Some seem confused about the potential threats that China poses to our great nation. Indeed, this is a complex topic, but we need some foundational understanding to help us truly appreciate the potential danger. Recently, I have been presented with several questions regarding this situation. As far as I’m concerned, if one person asks, many others wonder. So, let’s talk about it.
Is all Trade with China Beneficial to America?
No, absolutely not. While it’s true that trade between the two countries is complex and that they are long-standing trading “partners,” it’s also true that there are elements that are a clear detriment to America. In fact, there are plenty of examples where China is a trade “beneficiary,” and America gets the short end of the stick. However, to demonstrate this point, let’s explore a few examples of what it means to trade with China.
We have to begin with the concept of trade-balances. When it comes to the United States and China, the U.S. has often run a trade deficit with China, which means the U.S. is importing more Chinese goods than it is exporting to China. This can be a problem for American workers because that imbalance typically (and quite negatively) affects American industries and workers who face increased competition from cheaper Chinese imports while simultaneously reducing demand for potential domestic buys or exports.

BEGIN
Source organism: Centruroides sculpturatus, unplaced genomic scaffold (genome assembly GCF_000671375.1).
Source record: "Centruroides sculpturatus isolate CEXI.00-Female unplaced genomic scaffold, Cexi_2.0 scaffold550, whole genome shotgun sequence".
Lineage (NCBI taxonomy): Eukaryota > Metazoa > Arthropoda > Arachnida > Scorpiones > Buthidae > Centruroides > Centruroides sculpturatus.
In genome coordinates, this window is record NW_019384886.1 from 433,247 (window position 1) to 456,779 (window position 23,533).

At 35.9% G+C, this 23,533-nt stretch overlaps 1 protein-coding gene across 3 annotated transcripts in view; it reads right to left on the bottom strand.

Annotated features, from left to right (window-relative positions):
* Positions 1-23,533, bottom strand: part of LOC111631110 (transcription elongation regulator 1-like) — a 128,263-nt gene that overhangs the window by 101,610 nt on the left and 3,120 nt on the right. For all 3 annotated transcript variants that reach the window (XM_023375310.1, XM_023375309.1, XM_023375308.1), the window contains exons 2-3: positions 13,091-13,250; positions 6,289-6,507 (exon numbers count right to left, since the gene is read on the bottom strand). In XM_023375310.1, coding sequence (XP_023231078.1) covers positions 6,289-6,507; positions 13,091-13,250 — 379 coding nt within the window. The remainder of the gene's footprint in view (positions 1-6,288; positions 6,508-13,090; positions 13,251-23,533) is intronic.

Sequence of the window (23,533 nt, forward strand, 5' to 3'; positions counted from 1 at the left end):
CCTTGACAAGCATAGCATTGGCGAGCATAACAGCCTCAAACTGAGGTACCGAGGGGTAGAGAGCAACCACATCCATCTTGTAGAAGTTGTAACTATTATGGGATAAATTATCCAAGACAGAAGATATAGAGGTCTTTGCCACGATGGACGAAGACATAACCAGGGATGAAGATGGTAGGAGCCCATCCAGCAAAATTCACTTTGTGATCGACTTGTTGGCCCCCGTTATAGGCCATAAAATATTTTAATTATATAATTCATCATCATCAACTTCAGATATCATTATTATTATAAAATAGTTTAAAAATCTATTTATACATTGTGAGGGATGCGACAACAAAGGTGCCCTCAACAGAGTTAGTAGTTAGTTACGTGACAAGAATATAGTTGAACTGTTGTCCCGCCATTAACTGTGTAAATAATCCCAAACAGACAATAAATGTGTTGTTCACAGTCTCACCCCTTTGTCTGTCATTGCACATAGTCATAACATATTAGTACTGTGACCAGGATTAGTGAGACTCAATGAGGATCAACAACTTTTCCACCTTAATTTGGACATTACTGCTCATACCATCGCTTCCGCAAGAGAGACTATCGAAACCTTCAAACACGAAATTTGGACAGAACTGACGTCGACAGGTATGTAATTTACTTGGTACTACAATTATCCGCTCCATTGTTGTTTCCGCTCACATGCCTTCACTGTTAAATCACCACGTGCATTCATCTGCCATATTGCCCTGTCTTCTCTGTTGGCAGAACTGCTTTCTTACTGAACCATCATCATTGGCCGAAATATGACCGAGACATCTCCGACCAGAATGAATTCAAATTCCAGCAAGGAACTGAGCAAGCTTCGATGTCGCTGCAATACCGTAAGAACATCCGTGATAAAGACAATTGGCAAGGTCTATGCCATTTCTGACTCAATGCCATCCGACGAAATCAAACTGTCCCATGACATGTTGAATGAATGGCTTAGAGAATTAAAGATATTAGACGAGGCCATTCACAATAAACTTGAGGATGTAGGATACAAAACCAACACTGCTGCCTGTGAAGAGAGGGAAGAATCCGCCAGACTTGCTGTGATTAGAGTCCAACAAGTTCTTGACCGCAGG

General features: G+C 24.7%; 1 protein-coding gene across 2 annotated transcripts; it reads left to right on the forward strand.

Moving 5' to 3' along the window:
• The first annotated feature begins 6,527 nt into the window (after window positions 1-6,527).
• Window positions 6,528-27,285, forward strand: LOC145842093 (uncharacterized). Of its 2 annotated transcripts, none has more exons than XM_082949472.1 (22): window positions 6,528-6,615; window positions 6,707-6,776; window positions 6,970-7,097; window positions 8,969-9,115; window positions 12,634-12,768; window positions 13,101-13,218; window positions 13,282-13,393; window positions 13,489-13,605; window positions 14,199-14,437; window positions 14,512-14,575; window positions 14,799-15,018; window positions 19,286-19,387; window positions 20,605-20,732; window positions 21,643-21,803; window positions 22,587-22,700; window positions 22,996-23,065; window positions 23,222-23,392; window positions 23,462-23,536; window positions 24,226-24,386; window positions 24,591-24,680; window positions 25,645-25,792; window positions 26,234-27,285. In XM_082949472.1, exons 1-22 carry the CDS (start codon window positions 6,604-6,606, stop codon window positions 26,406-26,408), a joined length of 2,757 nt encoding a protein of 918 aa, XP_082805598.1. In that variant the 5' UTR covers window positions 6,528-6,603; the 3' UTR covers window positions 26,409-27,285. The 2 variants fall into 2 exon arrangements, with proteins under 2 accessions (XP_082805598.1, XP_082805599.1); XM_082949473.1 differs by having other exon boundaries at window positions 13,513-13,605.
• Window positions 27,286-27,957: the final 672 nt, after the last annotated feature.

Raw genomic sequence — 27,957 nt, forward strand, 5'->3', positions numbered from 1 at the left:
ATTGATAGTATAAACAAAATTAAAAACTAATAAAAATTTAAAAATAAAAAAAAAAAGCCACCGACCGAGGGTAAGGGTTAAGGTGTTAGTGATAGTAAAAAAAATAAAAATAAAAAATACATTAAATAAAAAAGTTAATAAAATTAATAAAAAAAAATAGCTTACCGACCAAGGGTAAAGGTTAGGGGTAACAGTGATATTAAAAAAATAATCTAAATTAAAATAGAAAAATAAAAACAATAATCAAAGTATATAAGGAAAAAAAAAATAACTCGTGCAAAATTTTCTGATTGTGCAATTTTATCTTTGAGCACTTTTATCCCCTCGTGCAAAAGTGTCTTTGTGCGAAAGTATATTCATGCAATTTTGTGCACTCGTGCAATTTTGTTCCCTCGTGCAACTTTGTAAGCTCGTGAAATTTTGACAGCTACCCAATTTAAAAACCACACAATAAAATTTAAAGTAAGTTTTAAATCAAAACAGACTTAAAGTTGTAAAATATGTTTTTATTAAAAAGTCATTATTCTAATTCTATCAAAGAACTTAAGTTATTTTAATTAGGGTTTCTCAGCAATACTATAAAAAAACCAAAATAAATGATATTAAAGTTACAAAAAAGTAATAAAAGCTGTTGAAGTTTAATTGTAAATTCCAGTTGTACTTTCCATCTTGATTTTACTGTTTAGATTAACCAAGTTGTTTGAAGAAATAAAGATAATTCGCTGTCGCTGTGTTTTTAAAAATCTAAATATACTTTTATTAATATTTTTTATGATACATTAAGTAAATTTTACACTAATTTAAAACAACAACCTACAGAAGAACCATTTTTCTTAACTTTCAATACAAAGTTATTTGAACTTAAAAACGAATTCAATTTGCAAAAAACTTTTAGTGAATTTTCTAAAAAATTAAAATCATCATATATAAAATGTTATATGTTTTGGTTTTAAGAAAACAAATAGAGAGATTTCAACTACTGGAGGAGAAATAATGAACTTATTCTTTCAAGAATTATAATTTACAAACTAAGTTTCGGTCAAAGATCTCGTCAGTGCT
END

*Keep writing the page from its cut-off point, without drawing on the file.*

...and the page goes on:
Of course, there is an additional rough negative attached. Importing Chinese goods at lower prices can lead to job displacement as American companies struggle to compete with cheaper foreign products. When governments create a favorable environment for foreign goods over domestic goods, this issue only gets worse. This creates a negative cascade effect, which ultimately leads to supply chain dependence on those foreign entities. This is mainly due to domestic companies closing and the workers of those organizations, along with the larger public, also becoming dependent on cheaper foreign products.
When we have this type of dependence, we get into the evident geopolitical considerations, such as Americans being forced to inadvertently support human rights violations when they are forced to purchase their various foreign products. Dependent nations are then forced to walk the line carefully. After all, you wouldn’t want to anger the nation that feeds you, so pointing out such violations can become problematic. As evidenced by the numerous stories in the media over the last decade or so, several high-profile organizations are wrapped up in these issues.
And really, we cannot have a conversation about trade without mentioning the belligerent intellectual property theft regarding technology transfers. This problem has been a known issue for quite some time. On this point, we are, once again, talking about negative consequences for American companies but also national security.
The point is that not all trade with China is a good thing. While I could go on, hopefully, the few examples I provided demonstrate that point. Unfortunately, the problem gets worse.